by Megan McCafferty
In the not-too-distant future, an infertility virus has struck the population. Sometime between their eighteenth and twentieth birthdays, men and women are losing the ability to reproduce. Only young, healthy teenagers are capable of producing offspring…and would-be parents are willing to pay top dollar for the smartest and prettiest teens to “bump” and give children to them. Sixteen-year-old Melody has spent her entire life preparing to become a Surrogette, and has scored an enviable contract with a wealthy family. However, her twin sister Harmony threatens to upset her plans when she suddenly appears on Melody’s doorstep. Separated at birth and raised in a super-conservative “fundamentalist” community, Harmony is determined to save Melody’s soul and bring her back to Goodside. It’s a complete culture clash, with each sister working to opposite ends, and the inevitable chaos that erupts will change both of their lives forever.
I really feel conflicted about this young adult novel. On the one hand, I love the ideas behind the novel. The world McCafferty creates, in which teen pregnancy is celebrated and highly desired by society, is bizarre and disturbing. It’s a place where preteens buy fake pregnancy bellies that move to simulate the baby inside and girls finance their college careers by having babies for strangers. Sex between minors isn’t just accepted but aggressively encouraged. It’s incredibly uncomfortable, but at the same time seems just within the realm of possibility, which makes it a captivating scenario.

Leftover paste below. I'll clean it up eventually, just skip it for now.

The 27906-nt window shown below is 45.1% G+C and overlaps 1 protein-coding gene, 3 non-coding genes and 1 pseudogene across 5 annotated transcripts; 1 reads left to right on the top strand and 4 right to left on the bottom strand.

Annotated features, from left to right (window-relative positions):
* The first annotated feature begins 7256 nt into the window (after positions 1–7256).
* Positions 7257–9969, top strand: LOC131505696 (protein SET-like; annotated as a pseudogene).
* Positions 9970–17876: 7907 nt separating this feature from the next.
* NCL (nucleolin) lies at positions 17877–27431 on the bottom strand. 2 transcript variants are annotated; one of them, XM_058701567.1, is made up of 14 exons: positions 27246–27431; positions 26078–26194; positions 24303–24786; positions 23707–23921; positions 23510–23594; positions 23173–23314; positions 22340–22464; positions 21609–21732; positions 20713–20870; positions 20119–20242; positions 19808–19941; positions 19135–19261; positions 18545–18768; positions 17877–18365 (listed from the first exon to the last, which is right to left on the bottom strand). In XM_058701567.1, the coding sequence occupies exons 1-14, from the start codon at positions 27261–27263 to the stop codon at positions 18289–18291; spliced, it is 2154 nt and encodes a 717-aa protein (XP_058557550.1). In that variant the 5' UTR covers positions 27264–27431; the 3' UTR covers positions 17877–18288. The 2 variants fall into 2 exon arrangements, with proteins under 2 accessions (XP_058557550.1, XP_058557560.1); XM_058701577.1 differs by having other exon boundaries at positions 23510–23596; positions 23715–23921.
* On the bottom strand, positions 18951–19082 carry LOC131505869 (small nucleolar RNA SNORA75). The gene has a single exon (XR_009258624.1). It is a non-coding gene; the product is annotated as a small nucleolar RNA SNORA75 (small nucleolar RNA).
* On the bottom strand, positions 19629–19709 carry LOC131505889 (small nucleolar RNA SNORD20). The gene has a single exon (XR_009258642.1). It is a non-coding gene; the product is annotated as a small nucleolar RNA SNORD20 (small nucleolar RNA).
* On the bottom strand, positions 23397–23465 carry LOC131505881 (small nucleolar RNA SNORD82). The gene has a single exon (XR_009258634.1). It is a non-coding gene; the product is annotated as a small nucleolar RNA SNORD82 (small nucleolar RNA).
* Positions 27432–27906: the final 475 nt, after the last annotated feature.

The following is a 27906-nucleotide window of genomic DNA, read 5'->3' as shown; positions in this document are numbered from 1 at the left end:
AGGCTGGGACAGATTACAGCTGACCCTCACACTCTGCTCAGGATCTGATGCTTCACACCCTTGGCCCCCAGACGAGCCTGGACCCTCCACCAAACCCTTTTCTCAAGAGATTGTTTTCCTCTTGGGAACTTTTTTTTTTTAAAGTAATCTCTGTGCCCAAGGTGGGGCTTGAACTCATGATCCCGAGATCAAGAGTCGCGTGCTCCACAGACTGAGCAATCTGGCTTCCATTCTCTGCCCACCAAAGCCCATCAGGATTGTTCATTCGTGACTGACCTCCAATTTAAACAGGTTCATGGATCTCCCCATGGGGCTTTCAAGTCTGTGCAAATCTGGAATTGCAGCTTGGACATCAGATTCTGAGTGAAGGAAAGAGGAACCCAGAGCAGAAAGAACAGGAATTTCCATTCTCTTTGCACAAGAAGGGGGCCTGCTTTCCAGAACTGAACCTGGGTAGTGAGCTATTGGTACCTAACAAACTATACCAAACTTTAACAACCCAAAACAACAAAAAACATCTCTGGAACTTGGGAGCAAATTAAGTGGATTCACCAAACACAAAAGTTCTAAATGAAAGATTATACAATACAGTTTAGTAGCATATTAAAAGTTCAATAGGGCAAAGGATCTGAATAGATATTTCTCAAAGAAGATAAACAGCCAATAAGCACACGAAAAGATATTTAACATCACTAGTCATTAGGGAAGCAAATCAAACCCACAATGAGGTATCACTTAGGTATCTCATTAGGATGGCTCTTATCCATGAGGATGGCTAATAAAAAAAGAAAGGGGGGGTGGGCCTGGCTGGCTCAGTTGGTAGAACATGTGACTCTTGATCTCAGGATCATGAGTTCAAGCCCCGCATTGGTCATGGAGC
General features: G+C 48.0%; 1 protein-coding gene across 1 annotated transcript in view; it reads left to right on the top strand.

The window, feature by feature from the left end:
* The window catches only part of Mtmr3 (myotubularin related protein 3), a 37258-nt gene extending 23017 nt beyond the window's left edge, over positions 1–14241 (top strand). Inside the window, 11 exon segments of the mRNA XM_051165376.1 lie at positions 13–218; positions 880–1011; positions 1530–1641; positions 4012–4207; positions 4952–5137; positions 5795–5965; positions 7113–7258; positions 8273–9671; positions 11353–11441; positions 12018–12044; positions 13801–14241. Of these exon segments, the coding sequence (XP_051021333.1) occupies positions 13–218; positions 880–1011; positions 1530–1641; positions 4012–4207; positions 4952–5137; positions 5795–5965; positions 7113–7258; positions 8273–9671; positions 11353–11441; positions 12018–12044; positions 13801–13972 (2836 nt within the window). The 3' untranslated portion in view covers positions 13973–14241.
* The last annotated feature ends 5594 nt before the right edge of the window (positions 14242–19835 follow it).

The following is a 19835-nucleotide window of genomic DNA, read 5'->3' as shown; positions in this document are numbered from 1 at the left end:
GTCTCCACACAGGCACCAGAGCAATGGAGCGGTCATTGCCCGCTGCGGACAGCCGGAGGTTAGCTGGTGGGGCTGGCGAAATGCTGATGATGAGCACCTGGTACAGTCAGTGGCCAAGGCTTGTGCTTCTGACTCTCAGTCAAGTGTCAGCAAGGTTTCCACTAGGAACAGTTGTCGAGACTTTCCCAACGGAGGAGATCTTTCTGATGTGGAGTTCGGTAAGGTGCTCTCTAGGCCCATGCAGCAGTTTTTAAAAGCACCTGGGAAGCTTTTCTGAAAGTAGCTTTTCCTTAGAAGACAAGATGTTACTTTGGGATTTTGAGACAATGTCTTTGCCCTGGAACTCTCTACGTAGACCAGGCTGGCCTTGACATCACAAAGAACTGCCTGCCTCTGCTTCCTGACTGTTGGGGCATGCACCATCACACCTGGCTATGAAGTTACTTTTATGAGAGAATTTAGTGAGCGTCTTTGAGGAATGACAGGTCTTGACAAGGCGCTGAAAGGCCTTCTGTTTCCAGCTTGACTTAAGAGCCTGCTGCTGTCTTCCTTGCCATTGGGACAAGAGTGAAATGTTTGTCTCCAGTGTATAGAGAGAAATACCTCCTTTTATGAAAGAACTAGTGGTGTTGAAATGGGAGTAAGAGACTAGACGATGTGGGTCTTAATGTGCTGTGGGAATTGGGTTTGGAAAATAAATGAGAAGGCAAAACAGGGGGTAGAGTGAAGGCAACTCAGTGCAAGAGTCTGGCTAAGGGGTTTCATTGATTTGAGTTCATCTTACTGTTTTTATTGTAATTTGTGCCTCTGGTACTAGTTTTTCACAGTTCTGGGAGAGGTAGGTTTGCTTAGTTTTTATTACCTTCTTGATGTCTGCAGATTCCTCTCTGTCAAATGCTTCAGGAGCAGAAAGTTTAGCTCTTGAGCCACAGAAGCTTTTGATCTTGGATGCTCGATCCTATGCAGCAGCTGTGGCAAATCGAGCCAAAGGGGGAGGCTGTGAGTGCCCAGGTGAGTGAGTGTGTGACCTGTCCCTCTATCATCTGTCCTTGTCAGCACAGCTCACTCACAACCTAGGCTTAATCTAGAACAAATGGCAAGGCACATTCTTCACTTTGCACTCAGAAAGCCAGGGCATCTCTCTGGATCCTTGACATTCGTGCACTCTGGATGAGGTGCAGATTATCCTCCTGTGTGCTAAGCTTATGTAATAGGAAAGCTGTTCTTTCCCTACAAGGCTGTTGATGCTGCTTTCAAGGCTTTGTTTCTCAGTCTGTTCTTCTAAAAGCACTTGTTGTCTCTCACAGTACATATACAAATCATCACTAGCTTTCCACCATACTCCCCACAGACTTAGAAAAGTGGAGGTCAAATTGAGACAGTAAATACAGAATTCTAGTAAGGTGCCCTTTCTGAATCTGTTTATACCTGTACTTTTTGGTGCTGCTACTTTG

But the execution of the story left a lot to be desired. In the first place, McCafferty’s characters use a lot of made up slang. This is fairly common in young adult novels, but these teens would use so many new words that following their conversations was at times difficult and frustrating…especially when so much of the new language revolved around pregnancy or future social networking technologies. (In the future, we will be permanently wired to the MiNet.)
Another major problem is the characters are pretty flat. Melody is a fairly personality-less young woman who suddenly develops reservations about being a surrogate mother after being raised to be one since earliest childhood. Meanwhile, sister Harmony is painted as the most extreme right-winger fundamentalist fanatic you can imagine until she sees a hot guy, and suddenly BAM she’s a lusty wench who can’t wait to jump in his pants. I mean, I understand that teenagers are all over the place, emotionally, but this is just ridiculous. The two male leads are equally weak; Zen is Melody’s sympathetic best friend (and in love with her, naturally) and Johndoe the gorgeous hunk that every girl wants to “bump” with.
Finally, the last third of the book is super-rushed and has no real resolution. In fact, it’s pretty much a cliffhanger…which means it is completely unsatisfying. I’ve heard that a sequel is in the works, and I’m sure it’ll be out soon enough, but I just hate it when a book is so dependent on a subsequent volume that it can’t stand alone.
2.5 out of 5 stars